New York City’s goal to reduce fatalities by half by 2030 is historic by American standards. Already the safest large U.S. city for traffic fatalities, achieving this goal would save over one hundred lives a year and make a significant impact on the city’s overall health and safety.
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However, when we compare New York with its peer cities in other developed nations it becomes clear that the city’s current goal is not nearly as ambitious as it can and should be. For instance, while New York strives to cut its traffic fatality rate in half in 23 years, Paris did the same thing in just six. New York is already more than three years behind the principal cities of other developed countries. Not content to rest on their laurels, many cities in Europe are moving ahead to reduce fatalities even further with the end goal of completely eliminating fatalities and serious injuries.
This report recommends that New York City become the world leader in street safety and commit to a zero tolerance policy for traffic fatalities, establishing an ultimate goal of completely eliminating traffic deaths and serious injuries. This approach may seem new to many New Yorkers, but it is difficult to conceive of a more appropriate approach to street safety when the high human cost and ethical implications of traffic fatalities is considered.
Traffic crashes will still occur, but we can design and use the system in a way that crashes do not have to result in death. It will require that the streets look different in 2030 than they do today. Designs will need to be put into place that prevent dangerous speeding and protect vulnerable users. Some may criticize these changes as “un-New York,” but the idea that dangerous streets represent some vital characteristic of New York is absurd. It implies that human life is not valued as highly here as it is elsewhere. Creating safer streets will not diminish the city’s vitality and energy; it will save lives.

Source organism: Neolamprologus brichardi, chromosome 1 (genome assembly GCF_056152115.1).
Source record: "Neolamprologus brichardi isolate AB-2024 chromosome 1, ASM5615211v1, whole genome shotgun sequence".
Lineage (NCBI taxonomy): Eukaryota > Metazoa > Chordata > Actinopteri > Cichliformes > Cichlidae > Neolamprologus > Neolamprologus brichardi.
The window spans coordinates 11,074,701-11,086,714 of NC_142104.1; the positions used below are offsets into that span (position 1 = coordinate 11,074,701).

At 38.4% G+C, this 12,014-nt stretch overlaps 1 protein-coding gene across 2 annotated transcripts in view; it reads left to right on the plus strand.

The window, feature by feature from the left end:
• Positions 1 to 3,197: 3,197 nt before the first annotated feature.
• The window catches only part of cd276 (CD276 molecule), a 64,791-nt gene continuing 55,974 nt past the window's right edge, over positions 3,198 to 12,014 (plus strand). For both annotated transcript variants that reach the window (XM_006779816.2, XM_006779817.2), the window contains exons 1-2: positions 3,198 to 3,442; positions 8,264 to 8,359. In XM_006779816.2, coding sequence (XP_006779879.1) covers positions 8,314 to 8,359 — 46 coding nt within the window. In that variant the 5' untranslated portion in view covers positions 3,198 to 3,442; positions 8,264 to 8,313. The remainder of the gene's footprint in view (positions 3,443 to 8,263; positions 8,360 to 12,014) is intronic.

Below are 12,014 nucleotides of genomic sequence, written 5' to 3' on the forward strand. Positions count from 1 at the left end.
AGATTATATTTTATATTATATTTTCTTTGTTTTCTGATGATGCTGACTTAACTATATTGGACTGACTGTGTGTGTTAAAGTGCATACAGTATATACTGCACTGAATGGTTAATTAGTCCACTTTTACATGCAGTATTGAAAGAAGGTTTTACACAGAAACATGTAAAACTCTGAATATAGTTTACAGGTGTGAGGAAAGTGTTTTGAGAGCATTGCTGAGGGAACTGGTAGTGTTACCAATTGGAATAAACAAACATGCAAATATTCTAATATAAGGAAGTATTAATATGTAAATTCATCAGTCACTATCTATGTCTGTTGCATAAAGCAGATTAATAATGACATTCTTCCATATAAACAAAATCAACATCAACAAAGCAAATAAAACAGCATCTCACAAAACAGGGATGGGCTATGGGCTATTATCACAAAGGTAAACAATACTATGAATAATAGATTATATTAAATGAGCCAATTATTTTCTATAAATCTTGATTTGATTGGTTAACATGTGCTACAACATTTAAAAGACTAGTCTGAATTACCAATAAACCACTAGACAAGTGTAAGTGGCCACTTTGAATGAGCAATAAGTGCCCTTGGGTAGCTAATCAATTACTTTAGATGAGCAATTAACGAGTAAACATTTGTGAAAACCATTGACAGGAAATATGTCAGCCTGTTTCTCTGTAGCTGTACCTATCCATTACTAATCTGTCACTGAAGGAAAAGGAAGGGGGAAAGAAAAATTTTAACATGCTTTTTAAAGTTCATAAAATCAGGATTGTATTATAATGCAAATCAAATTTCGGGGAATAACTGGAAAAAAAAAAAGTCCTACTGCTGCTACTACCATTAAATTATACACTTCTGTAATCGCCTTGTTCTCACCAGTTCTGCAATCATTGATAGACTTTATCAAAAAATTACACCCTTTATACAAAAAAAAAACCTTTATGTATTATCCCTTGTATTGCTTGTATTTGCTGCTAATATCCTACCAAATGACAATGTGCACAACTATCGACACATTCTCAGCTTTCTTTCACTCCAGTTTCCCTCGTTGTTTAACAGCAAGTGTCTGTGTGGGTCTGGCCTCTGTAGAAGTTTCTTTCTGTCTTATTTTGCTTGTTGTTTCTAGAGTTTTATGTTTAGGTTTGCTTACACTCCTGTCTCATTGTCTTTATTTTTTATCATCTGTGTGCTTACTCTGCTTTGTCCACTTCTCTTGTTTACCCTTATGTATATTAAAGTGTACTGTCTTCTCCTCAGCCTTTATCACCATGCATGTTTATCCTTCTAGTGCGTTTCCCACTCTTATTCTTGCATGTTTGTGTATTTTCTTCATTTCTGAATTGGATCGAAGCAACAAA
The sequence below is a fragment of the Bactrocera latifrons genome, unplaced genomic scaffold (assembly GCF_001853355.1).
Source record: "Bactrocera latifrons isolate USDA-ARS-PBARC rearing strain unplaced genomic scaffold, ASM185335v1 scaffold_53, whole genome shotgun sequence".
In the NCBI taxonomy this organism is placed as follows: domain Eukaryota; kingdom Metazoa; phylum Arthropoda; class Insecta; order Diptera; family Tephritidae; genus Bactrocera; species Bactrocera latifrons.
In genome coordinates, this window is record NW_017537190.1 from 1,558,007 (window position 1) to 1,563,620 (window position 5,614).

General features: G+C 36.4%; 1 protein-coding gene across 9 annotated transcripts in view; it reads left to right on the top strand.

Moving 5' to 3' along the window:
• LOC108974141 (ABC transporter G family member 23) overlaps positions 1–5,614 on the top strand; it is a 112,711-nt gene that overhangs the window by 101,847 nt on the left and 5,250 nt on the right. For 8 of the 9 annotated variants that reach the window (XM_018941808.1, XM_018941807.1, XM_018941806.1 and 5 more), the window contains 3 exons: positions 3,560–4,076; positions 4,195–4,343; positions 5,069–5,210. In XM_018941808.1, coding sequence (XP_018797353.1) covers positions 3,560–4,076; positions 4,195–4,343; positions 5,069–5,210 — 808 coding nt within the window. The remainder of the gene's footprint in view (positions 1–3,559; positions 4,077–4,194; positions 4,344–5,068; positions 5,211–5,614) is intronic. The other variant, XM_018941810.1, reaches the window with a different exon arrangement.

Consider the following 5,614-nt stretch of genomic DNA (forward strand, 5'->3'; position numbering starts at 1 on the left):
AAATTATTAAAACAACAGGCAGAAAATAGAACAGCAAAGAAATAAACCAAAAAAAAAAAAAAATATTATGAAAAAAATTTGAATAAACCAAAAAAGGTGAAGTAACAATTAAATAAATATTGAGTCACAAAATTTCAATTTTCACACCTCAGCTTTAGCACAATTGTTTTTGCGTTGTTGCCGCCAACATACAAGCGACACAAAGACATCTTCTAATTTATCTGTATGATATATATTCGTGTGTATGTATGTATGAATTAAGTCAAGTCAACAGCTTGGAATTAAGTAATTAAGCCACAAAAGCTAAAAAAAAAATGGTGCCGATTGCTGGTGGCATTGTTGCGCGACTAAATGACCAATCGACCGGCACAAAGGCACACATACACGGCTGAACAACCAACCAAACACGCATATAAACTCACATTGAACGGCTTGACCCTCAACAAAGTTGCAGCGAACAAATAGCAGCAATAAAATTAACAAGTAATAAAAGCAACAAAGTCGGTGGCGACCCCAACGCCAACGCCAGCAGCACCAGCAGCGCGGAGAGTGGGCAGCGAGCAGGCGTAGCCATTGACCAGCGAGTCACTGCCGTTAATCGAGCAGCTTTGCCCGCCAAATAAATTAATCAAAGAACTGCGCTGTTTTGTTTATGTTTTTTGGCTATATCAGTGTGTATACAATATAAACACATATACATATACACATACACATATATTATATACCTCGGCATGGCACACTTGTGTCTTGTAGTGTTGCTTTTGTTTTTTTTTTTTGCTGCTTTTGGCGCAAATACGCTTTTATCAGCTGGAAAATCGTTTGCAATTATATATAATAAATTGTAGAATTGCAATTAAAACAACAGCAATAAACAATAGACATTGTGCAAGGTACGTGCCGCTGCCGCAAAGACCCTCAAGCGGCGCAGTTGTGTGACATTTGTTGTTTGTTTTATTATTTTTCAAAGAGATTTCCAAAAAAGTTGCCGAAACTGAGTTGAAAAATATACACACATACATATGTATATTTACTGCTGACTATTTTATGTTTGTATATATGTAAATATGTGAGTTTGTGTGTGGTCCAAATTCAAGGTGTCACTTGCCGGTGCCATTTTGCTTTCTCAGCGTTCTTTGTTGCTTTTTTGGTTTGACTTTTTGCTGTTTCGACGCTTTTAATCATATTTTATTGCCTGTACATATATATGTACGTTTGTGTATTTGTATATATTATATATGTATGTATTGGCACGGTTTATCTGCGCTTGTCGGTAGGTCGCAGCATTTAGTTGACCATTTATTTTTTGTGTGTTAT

About Transportation Alternatives:
Transportation Alternatives’ mission is to reclaim New York City’s streets from the automobile and to promote bicycling, walking, public transit. With 100,000 active supporters and a committee of activists working locally in every borough, T.A. fights for the installation of infrastructure improvements that reduce speeding and traffic crashes, save lives and improve everyday transportation for all New Yorkers. Since our founding in 1973, T.A. has paved the way for remarkable changes in New York City’s transportation infrastructure: the extraordinary growth of bicycling, the launch of Citi Bike and the introduction of innovations to city streets, like Complete Streets, parking-protected bike lanes, automated speed enforcement cameras, public plazas, Select Bus Service and Neighborhood Slow Zones, and much more.
Right now, Transportation Alternatives activists are leading the fight to improve infrastructure for bicycling and walking on scores of local streets and to change traffic enforcement policy and practices citywide. The goal is to achieve Vision Zero — the elimination of traffic deaths and serious injuries on New York City’s streets.
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